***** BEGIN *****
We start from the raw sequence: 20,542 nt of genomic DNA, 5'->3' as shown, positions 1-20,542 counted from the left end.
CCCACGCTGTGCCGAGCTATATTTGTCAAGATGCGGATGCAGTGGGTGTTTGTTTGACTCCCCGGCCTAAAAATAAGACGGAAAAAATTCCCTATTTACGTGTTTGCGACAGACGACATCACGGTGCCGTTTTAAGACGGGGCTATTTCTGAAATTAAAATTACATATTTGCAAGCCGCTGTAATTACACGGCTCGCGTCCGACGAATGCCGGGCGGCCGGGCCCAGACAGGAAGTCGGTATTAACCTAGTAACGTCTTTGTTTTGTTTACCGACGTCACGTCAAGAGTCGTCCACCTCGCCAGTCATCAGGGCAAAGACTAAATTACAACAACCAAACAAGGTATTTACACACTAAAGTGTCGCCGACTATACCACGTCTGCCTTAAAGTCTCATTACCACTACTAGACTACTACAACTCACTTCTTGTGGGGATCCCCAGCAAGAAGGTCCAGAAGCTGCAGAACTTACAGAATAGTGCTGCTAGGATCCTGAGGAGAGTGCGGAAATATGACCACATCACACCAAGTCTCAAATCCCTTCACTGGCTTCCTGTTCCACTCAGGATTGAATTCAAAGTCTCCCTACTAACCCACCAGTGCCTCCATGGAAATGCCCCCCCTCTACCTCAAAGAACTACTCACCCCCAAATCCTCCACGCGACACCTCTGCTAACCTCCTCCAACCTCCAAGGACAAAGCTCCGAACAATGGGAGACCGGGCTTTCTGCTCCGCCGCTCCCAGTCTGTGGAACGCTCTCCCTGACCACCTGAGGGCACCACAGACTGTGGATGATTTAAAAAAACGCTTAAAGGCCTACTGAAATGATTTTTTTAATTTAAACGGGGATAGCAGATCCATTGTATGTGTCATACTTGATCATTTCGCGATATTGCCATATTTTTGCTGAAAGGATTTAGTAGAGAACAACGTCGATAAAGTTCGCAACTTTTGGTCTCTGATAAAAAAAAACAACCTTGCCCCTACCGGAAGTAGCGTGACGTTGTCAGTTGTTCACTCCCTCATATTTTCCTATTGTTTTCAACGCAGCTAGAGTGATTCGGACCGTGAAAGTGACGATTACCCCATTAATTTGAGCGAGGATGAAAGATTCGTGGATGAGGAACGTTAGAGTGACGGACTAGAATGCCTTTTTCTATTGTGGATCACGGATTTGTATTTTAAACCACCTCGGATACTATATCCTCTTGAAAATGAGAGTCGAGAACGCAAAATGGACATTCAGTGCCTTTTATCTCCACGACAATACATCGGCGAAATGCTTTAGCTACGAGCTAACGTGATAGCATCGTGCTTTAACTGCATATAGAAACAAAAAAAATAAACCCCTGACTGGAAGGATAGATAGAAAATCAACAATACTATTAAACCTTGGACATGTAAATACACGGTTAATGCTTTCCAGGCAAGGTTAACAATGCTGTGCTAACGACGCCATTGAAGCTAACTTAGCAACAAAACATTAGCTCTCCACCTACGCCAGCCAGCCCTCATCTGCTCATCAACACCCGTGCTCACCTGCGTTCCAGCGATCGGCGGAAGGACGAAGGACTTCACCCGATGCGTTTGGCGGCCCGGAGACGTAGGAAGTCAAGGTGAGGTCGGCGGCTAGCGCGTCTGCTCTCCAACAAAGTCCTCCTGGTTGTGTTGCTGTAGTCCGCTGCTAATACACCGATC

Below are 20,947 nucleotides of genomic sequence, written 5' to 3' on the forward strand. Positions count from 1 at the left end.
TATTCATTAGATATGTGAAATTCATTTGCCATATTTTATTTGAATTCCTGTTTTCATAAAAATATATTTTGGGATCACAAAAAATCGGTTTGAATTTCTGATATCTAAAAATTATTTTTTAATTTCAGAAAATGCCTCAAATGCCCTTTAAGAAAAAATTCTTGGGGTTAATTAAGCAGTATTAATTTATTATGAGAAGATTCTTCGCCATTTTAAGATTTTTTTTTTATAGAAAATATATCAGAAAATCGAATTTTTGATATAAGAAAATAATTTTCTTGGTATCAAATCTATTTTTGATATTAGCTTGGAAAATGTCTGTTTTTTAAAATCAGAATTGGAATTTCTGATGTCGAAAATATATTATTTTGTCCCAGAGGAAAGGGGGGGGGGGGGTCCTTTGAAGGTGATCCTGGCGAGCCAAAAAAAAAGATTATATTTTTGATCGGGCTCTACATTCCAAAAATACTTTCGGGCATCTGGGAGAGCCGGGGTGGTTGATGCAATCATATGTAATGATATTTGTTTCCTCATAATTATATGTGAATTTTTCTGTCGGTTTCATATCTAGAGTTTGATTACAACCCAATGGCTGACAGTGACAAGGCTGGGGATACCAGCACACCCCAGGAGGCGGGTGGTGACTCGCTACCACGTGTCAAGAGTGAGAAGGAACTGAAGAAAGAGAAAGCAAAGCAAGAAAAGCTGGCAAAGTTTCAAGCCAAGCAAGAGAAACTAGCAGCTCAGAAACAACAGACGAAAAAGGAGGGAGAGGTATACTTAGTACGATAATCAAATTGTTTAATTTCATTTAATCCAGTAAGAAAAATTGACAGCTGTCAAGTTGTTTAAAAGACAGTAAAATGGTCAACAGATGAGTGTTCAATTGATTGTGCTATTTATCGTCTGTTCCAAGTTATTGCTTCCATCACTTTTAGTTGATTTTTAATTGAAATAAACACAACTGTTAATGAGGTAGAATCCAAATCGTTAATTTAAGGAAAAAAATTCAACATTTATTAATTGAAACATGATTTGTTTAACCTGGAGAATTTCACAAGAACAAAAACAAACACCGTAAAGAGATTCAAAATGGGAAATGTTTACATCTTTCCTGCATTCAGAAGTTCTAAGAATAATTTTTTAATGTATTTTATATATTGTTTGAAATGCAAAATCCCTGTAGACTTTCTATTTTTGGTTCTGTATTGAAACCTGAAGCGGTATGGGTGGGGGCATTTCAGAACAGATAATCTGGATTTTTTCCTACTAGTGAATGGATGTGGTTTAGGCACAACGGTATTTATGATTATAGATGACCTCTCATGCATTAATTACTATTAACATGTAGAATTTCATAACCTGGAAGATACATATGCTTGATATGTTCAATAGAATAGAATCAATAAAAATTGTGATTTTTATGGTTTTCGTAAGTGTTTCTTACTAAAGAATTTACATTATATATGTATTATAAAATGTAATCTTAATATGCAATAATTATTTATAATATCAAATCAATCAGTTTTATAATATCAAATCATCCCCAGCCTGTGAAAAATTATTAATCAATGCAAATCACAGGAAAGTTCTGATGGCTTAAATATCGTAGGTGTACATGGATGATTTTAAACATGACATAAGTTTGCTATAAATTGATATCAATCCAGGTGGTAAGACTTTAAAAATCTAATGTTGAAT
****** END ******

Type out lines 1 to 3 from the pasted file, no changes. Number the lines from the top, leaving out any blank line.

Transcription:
We start from the raw sequence: 20,542 nt of genomic DNA, 5'->3' as shown, positions 1-20,542 counted from the left end.
CCCACGCTGTGCCGAGCTATATTTGTCAAGATGCGGATGCAGTGGGTGTTTGTTTGACTCCCCGGCCTAAAAATAAGACGGAAAAAATTCCCTATTTACGTGTTTGCGACAGACGACATCACGGTGCCGTTTTAAGACGGGGCTATTTCTGAAATTAAAATTACATATTTGCAAGCCGCTGTAATTACACGGCTCGCGTCCGACGAATGCCGGGCGGCCGGGCCCAGACAGGAAGTCGGTATTAACCTAGTAACGTCTTTGTTTTGTTTACCGACGTCACGTCAAGAGTCGTCCACCTCGCCAGTCATCAGGGCAAAGACTAAATTACAACAACCAAACAAGGTATTTACACACTAAAGTGTCGCCGACTATACCACGTCTGCCTTAAAGTCTCATTACCACTACTAGACTACTACAACTCACTTCTTGTGGGGATCCCCAGCAAGAAGGTCCAGAAGCTGCAGAACTTACAGAATAGTGCTGCTAGGATCCTGAGGAGAGTGCGGAAATATGACCACATCACACCAAGTCTCAAATCCCTTCACTGGCTTCCTGTTCCACTCAGGATTGAATTCAAAGTCTCCCTACTAACCCACCAGTGCCTCCATGGAAATGCCCCCCCTCTACCTCAAAGAACTACTCACCCCCAAATCCTCCACGCGACACCTCTGCTAACCTCCTCCAACCTCCAAGGACAAAGCTCCGAACAATGGGAGACCGGGCTTTCTGCTCCGCCGCTCCCAGTCTGTGGAACGCTCTCCCTGACCACCTGAGGGCACCACAGACTGTGGATGATTTAAAAAAACGCTTAAAGGCCTACTGAAATGATTTTTTTAATTTAAACGGGGATAGCAGATCCATTGTATGTGTCATACTTGATCATTTCGCGATATTGCCATATTTTTGCTGAAAGGATTTAGTAGAGAACAACGTCGATAAAGTTCGCAACTTTTGGTCTCTGATAAAAAAAAACAACCTTGCCCCTACCGGAAGTAGCGTGACGTTGTCAGTTGTTCACTCCCTCATATTTTCCTATTGTTTTCAACGCAGCTAGAGTGATTCGGACCGTGAAAGTGACGATTACCCCATTAATTTGAGCGAGGATGAAAGATTCGTGGATGAGGAACGTTAGAGTGACGGACTAGAATGCCTTTTTCTATTGTGGATCACGGATTTGTATTTTAAACCACCTCGGATACTATATCCTCTTGAAAATGAGAGTCGAGAACGCAAAATGGACATTCAGTGCCTTTTATCTCCACGACAATACATCGGCGAAATGCTTTAGCTACGAGCTAACGTGATAGCATCGTGCTTTAACTGCATATAGAAACAAAAAAAATAAACCCCTGACTGGAAGGATAGATAGAAAATCAACAATACTATTAAACCTTGGACATGTAAATACACGGTTAATGCTTTCCAGGCAAGGTTAACAATGCTGTGCTAACGACGCCATTGAAGCTAACTTAGCAACAAAACATTAGCTCTCCACCTACGCCAGCCAGCCCTCATCTGCTCATCAACACCCGTGCTCACCTGCGTTCCAGCGATCGGCGGAAGGACGAAGGACTTCACCCGATGCGTTTGGCGGCCCGGAGACGTAGGAAGTCAAGGTGAGGTCGGCGGCTAGCGCGTCTGCTCTCCAACAAAGTCCTCCTGGTTGTGTTGCTGTAGTCCGCTGCTAATACACCGATC

Below are 20,947 nucleotides of genomic sequence, written 5' to 3' on the forward strand. Positions count from 1 at the left end.